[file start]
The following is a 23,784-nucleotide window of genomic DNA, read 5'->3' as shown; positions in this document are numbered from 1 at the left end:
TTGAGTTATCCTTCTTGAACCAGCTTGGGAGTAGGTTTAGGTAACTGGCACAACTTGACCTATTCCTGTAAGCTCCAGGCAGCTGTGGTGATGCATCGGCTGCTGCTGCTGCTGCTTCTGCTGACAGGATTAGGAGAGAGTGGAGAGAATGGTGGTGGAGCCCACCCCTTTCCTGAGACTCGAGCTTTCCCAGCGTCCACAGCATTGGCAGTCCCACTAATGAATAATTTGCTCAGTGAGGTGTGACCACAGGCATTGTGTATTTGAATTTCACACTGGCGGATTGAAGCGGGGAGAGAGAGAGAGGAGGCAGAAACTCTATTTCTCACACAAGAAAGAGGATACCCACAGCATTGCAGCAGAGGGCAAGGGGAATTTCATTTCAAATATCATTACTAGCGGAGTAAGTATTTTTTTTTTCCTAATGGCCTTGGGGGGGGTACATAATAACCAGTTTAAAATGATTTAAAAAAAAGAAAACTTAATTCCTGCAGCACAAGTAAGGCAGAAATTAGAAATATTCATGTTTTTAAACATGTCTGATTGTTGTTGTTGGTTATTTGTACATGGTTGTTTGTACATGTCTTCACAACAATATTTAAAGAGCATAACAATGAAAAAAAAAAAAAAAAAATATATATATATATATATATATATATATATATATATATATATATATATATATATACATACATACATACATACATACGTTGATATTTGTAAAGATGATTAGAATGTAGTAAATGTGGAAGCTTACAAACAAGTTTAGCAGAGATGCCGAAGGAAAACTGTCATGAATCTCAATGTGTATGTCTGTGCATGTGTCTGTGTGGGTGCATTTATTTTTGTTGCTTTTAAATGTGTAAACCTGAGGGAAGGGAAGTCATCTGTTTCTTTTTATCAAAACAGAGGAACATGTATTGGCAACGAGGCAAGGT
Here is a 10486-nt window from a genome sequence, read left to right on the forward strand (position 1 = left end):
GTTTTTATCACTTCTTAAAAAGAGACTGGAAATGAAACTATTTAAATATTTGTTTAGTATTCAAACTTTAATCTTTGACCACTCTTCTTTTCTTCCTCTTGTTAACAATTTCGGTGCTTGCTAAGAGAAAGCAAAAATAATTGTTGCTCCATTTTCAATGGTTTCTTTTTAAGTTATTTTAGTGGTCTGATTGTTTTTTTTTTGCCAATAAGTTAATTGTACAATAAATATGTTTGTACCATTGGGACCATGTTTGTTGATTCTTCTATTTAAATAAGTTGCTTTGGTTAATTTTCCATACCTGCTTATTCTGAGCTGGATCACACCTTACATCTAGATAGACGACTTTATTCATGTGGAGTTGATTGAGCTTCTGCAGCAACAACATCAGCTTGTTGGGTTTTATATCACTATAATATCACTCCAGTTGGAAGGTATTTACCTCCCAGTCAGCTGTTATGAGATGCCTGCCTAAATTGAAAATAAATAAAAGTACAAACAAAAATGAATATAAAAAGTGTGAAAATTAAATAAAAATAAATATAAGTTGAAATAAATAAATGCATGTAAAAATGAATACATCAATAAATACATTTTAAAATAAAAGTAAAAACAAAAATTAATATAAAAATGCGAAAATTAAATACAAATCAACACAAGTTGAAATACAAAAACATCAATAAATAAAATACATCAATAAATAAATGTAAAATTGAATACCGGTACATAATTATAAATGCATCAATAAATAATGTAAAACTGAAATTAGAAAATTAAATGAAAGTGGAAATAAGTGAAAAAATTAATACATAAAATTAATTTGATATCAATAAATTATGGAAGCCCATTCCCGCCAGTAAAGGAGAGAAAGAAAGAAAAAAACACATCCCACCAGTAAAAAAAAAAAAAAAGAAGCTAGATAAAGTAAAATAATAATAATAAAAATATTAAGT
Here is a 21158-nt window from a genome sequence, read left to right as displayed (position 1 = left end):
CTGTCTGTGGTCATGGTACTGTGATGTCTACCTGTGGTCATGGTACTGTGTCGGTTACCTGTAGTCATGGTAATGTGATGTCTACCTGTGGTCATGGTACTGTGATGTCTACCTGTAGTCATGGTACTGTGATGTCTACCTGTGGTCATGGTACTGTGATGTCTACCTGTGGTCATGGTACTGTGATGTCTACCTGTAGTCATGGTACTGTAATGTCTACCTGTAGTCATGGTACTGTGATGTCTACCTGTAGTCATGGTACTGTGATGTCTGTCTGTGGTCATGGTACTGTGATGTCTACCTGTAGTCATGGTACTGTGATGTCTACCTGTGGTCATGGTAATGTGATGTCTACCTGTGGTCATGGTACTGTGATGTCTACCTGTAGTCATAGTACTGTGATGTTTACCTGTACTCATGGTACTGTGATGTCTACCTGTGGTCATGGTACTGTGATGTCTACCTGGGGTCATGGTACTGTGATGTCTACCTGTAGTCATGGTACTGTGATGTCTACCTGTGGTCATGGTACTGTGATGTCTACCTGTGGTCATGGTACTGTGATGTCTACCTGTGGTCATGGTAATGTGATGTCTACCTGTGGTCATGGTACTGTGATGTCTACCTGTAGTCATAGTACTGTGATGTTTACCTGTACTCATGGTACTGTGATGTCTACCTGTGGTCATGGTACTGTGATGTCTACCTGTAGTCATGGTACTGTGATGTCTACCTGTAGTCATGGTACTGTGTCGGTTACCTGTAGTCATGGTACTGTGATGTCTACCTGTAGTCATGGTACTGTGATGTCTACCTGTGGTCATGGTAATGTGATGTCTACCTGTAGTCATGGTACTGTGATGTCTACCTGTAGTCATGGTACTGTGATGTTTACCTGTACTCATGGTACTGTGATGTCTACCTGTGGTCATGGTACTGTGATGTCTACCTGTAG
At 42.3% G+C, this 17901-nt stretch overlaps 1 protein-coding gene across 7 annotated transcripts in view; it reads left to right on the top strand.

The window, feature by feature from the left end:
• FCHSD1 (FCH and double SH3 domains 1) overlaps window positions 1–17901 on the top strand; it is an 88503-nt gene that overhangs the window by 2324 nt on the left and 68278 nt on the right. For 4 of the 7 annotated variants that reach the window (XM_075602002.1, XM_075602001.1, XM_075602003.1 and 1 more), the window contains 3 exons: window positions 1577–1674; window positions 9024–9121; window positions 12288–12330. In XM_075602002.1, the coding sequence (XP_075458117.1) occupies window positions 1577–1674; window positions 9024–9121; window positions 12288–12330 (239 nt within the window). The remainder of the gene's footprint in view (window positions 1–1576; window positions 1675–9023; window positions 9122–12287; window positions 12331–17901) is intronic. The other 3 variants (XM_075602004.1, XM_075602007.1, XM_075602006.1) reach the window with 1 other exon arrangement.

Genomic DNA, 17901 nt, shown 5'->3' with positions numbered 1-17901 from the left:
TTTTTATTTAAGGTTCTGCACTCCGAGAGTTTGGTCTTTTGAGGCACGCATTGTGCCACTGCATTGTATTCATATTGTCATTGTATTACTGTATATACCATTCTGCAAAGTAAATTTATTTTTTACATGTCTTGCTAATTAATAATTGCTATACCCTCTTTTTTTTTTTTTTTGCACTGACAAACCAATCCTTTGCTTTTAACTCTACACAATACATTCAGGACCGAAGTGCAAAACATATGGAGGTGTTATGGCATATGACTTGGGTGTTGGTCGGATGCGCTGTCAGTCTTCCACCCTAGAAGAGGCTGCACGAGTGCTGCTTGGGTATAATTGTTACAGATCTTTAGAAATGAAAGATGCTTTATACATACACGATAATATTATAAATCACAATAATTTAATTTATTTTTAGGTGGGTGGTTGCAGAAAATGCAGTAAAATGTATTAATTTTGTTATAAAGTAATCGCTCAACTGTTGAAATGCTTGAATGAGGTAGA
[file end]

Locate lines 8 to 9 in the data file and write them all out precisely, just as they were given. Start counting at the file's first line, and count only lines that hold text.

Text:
The window, feature by feature from the left end:
• FCHSD1 (FCH and double SH3 domains 1) overlaps window positions 1–17901 on the top strand; it is an 88503-nt gene that overhangs the window by 2324 nt on the left and 68278 nt on the right. For 4 of the 7 annotated variants that reach the window (XM_075602002.1, XM_075602001.1, XM_075602003.1 and 1 more), the window contains 3 exons: window positions 1577–1674; window positions 9024–9121; window positions 12288–12330. In XM_075602002.1, the coding sequence (XP_075458117.1) occupies window positions 1577–1674; window positions 9024–9121; window positions 12288–12330 (239 nt within the window). The remainder of the gene's footprint in view (window positions 1–1576; window positions 1675–9023; window positions 9122–12287; window positions 12331–17901) is intronic. The other 3 variants (XM_075602004.1, XM_075602007.1, XM_075602006.1) reach the window with 1 other exon arrangement.